The question, "What are you going to be when you grow up?" always annoyed me as a kid. I found it so predictable that I avoid asking it to kids I meet now, Instead, I end up asking the equally-lame "What's your favorite subject in school?" But it is an important question--especially for children. It is much more important as kids get older.
I was recently considering a statistic I learned while I was getting my degree. I took a course in college about sex and society. I had very few opportunities to enjoy non-technical classes, so I really wanted them to be interesting. During the course, the professor stated that one of the factors related to reducing teenage pregnancy was whether the girls had a vision for their future. Girls with a vision for their future were less likely to end up pregnant during their teenage years. I found that bit of information interesting enough to retain for the last 15 years.
During a recent party, I had an opportunity to interact with a number of different types of people. One thing became really clear--so many people ended up in 'it's a job' type of work. A lot of those same people continued that way year after year. Just floating from one type of work to another or making self-destructive choices. During a conversation, I got a chance to talk to a person who recently started the hard work of undertaking a long-term plan and they were excited and thrilled even with the hard work. Another person couldn't elaborate what they wanted to do even as their life is just beginning. It was interesting to see the two situations at one time.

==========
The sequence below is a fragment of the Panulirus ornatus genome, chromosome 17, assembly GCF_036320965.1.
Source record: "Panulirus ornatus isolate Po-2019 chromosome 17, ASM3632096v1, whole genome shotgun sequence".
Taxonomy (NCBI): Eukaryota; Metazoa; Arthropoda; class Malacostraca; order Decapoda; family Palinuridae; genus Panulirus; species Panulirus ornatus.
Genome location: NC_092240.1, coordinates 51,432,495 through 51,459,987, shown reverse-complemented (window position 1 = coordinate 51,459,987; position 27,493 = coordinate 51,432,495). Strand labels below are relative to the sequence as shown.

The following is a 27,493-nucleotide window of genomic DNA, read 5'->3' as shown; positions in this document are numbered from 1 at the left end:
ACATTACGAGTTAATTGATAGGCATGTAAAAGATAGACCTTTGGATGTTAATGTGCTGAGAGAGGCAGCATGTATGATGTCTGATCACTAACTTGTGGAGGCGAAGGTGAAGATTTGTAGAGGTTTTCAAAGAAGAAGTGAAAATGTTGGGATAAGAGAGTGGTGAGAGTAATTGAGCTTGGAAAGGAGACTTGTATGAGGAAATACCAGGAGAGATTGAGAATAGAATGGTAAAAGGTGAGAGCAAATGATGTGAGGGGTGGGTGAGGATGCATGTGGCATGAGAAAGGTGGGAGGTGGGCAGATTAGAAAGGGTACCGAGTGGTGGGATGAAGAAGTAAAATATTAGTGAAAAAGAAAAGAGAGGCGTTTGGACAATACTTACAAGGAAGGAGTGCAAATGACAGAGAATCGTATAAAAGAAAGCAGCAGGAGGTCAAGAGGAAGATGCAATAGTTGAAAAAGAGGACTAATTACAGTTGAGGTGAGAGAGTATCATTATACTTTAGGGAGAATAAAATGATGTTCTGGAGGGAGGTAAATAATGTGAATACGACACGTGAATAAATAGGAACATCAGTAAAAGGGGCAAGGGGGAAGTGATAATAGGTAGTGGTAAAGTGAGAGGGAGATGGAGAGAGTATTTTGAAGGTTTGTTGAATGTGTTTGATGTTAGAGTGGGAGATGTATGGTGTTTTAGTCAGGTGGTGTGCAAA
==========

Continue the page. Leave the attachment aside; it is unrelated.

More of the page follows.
Planning is important for all people. It's especially important when kids can be making choices that could allow or eliminate entire career paths. Kids need to plan--that means picking a goal, or vision for their own future. That helps them to make decisions that are more likely to help them reach that goal.
I was reminded of what the professor had said. A vision of the future allowed many teenagers to avoid the trap of teenage pregnancy. I could see how a vision of the future re-energized an older person and a lack of vision could lead a teenager to any old job. So, parents, ask, ask, and ask again what your children what to be when they grow up. Help them try on careers by suggesting the many varied options available to them. And let them think big! Ask other people's kids, too. You will be helping kids toward a more satisfying future and teaching them a very important life skill.